"a symbol of American technological verisimilitude"

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This may wrap up our "Scuttling the Shuttle" series. Historian Roger Launius puts in his two cents on his terrific blog. He's taking a Baltic cruise and giving a bunch of fascinating lectures for the Smithsonian Journeys program. Where do I sign up?

At any rate, Launius describes a lecture called "Whither the Space Shuttle?":
This presentation reviews the history and legacy of the Space Shuttle program after thirty years. It suggests that while the shuttle was not an unadulterated success, on balance it served a venerable role in spaceflight and deserves an overall positive assessment in history. Additionally, the Space Shuttle provided three decades of significant human spaceflight capability and stretched the nature of what could be accomplished in Earth orbit much beyond anything envisioned previously. Most significantly since the American human spaceflight program has always been focused in national prestige, the Space Shuttle served well as a symbol of American technological verisimilitude. Finally, this presentation discusses the retirement of the Space Shuttle and possibilities for the future of human spaceflight.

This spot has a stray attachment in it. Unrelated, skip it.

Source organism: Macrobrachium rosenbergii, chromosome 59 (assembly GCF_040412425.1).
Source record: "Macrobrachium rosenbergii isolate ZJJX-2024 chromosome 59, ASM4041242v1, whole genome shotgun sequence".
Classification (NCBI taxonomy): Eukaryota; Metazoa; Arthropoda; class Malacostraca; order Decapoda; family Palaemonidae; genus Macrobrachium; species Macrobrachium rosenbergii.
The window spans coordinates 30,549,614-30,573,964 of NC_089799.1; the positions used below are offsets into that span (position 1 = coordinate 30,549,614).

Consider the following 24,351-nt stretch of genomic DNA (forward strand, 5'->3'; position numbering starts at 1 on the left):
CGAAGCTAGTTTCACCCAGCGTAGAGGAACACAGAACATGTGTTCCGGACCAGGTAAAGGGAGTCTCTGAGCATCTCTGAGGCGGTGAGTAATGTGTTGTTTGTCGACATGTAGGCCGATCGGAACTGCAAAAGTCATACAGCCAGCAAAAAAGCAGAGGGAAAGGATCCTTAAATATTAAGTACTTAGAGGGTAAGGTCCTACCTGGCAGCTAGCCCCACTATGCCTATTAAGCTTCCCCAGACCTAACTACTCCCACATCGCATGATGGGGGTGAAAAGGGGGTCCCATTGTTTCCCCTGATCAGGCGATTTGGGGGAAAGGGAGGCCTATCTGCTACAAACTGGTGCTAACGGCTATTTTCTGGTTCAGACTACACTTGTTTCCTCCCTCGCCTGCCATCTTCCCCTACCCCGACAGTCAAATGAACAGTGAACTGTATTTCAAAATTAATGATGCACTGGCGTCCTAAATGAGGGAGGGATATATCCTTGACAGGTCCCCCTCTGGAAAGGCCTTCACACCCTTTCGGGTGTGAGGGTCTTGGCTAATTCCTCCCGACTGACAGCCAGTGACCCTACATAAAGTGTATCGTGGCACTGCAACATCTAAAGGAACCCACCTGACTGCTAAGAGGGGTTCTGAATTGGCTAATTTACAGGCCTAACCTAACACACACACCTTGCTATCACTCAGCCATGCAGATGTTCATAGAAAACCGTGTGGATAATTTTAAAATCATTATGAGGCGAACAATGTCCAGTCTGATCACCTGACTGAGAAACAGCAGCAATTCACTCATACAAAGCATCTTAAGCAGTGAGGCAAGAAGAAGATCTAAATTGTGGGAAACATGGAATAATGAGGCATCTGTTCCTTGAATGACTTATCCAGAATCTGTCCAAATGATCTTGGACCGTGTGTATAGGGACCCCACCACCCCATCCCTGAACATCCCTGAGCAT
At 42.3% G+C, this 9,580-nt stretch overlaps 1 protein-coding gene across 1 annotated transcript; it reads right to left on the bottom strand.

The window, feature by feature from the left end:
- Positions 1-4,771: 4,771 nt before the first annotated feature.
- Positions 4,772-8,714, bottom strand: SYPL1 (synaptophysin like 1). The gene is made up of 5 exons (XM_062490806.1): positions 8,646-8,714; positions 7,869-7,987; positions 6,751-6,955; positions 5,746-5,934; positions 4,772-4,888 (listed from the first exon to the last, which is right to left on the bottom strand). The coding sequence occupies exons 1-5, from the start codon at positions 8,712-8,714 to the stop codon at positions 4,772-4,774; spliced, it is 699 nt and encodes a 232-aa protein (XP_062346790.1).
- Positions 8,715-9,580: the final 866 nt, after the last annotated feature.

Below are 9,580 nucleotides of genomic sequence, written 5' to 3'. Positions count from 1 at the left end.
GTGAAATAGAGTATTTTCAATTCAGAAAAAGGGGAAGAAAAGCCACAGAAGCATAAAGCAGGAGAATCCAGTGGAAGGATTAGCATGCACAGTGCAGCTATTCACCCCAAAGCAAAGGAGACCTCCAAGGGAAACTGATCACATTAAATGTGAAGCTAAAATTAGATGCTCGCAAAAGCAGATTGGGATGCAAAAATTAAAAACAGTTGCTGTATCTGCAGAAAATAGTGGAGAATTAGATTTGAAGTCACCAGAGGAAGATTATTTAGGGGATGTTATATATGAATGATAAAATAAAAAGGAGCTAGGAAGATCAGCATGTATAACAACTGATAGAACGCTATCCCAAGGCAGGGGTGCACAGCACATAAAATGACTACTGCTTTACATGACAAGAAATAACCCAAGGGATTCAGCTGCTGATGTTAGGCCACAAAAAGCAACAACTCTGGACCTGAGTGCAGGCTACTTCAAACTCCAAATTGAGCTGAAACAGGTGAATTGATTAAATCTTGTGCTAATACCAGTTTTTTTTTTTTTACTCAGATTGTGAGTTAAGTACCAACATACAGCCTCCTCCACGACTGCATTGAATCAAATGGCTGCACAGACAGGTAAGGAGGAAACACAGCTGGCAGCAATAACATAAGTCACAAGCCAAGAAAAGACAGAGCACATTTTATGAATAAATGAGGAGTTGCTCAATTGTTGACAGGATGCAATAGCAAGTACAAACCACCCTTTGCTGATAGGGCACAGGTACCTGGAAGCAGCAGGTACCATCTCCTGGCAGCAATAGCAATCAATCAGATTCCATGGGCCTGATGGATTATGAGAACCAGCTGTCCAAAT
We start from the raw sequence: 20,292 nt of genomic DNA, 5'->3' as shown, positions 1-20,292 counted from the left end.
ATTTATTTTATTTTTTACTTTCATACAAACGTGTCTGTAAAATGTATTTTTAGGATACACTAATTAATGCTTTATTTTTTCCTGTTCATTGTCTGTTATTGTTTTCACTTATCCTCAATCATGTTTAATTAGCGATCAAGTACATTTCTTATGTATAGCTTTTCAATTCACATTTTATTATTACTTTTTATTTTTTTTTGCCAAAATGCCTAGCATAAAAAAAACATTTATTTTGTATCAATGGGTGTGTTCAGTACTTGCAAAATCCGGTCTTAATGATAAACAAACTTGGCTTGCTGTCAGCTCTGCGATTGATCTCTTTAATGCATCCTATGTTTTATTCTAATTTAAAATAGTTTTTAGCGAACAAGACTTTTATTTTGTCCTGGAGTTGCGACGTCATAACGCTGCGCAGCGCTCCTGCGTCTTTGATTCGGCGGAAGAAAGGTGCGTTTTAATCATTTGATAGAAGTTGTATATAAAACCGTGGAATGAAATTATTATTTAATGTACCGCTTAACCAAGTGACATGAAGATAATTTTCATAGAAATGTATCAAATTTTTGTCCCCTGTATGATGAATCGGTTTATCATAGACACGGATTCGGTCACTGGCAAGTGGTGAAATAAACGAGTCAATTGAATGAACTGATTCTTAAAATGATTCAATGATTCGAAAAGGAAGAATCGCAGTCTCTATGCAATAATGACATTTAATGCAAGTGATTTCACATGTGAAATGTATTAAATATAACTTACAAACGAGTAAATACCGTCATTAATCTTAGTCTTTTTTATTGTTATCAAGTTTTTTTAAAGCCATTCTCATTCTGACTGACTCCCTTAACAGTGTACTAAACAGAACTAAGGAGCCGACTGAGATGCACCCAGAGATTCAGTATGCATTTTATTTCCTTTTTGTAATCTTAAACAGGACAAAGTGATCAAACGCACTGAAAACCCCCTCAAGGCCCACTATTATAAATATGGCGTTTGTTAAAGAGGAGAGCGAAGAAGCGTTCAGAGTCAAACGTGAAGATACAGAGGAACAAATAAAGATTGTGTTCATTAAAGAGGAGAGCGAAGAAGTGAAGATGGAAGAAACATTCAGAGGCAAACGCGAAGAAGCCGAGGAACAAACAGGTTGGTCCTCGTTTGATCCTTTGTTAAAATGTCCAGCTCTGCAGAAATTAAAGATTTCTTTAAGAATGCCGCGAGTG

If you want a sense of how Launius answers those final questions, check out his earlier posts (here) and (here). He also has an extensive bibliography on the shuttle posted here.

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